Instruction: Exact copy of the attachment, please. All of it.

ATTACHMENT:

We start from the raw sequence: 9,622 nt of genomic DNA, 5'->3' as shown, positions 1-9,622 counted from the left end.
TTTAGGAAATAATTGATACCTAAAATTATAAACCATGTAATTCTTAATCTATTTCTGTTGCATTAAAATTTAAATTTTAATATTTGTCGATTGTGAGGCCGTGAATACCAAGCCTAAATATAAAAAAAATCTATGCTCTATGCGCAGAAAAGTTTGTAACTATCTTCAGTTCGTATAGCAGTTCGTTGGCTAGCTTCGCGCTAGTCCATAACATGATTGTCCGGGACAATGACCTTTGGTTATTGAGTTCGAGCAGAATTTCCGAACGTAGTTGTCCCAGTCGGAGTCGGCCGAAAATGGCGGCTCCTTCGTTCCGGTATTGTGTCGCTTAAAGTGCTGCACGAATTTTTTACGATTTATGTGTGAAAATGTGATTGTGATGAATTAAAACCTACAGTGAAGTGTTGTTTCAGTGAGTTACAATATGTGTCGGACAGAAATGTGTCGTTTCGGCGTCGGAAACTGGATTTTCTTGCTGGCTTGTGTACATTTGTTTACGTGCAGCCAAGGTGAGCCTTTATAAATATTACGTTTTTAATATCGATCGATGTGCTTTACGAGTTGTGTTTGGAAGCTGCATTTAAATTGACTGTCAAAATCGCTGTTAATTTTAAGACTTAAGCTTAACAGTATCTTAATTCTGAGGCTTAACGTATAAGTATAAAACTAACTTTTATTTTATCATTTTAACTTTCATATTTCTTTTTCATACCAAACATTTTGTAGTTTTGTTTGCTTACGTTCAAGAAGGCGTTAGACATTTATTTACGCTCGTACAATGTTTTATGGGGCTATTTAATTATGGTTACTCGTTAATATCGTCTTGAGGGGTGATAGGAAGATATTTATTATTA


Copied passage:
We start from the raw sequence: 9,622 nt of genomic DNA, 5'->3' as shown, positions 1-9,622 counted from the left end.
TTTAGGAAATAATTGATACCTAAAATTATAAACCATGTAATTCTTAATCTATTTCTGTTGCATTAAAATTTAAATTTTAATATTTGTCGATTGTGAGGCCGTGAATACCAAGCCTAAATATAAAAAAAATCTATGCTCTATGCGCAGAAAAGTTTGTAACTATCTTCAGTTCGTATAGCAGTTCGTTGGCTAGCTTCGCGCTAGTCCATAACATGATTGTCCGGGACAATGACCTTTGGTTATTGAGTTCGAGCAGAATTTCCGAACGTAGTTGTCCCAGTCGGAGTCGGCCGAAAATGGCGGCTCCTTCGTTCCGGTATTGTGTCGCTTAAAGTGCTGCACGAATTTTTTACGATTTATGTGTGAAAATGTGATTGTGATGAATTAAAACCTACAGTGAAGTGTTGTTTCAGTGAGTTACAATATGTGTCGGACAGAAATGTGTCGTTTCGGCGTCGGAAACTGGATTTTCTTGCTGGCTTGTGTACATTTGTTTACGTGCAGCCAAGGTGAGCCTTTATAAATATTACGTTTTTAATATCGATCGATGTGCTTTACGAGTTGTGTTTGGAAGCTGCATTTAAATTGACTGTCAAAATCGCTGTTAATTTTAAGACTTAAGCTTAACAGTATCTTAATTCTGAGGCTTAACGTATAAGTATAAAACTAACTTTTATTTTATCATTTTAACTTTCATATTTCTTTTTCATACCAAACATTTTGTAGTTTTGTTTGCTTACGTTCAAGAAGGCGTTAGACATTTATTTACGCTCGTACAATGTTTTATGGGGCTATTTAATTATGGTTACTCGTTAATATCGTCTTGAGGGGTGATAGGAAGATATTTATTATTA